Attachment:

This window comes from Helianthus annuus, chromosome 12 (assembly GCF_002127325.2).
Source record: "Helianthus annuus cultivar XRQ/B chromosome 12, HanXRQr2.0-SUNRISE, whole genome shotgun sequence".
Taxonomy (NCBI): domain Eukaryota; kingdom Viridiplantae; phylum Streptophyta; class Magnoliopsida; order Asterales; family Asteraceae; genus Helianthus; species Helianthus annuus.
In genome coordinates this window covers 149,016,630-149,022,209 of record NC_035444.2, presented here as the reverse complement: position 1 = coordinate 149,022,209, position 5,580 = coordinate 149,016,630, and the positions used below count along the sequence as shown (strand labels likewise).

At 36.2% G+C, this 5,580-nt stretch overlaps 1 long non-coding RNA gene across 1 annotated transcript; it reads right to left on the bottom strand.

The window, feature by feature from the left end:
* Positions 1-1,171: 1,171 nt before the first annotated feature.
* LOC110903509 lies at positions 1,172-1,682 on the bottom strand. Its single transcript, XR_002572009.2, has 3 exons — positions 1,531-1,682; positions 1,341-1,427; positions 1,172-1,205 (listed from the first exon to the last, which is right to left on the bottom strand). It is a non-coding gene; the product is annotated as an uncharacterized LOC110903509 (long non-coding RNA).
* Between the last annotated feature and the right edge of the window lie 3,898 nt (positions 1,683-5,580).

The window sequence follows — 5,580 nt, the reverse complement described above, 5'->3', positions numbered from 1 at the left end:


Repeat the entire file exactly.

This window comes from Helianthus annuus, chromosome 12 (assembly GCF_002127325.2).
Source record: "Helianthus annuus cultivar XRQ/B chromosome 12, HanXRQr2.0-SUNRISE, whole genome shotgun sequence".
Taxonomy (NCBI): domain Eukaryota; kingdom Viridiplantae; phylum Streptophyta; class Magnoliopsida; order Asterales; family Asteraceae; genus Helianthus; species Helianthus annuus.
In genome coordinates this window covers 149,016,630-149,022,209 of record NC_035444.2, presented here as the reverse complement: position 1 = coordinate 149,022,209, position 5,580 = coordinate 149,016,630, and the positions used below count along the sequence as shown (strand labels likewise).

At 36.2% G+C, this 5,580-nt stretch overlaps 1 long non-coding RNA gene across 1 annotated transcript; it reads right to left on the bottom strand.

The window, feature by feature from the left end:
* Positions 1-1,171: 1,171 nt before the first annotated feature.
* LOC110903509 lies at positions 1,172-1,682 on the bottom strand. Its single transcript, XR_002572009.2, has 3 exons — positions 1,531-1,682; positions 1,341-1,427; positions 1,172-1,205 (listed from the first exon to the last, which is right to left on the bottom strand). It is a non-coding gene; the product is annotated as an uncharacterized LOC110903509 (long non-coding RNA).
* Between the last annotated feature and the right edge of the window lie 3,898 nt (positions 1,683-5,580).

The window sequence follows — 5,580 nt, the reverse complement described above, 5'->3', positions numbered from 1 at the left end: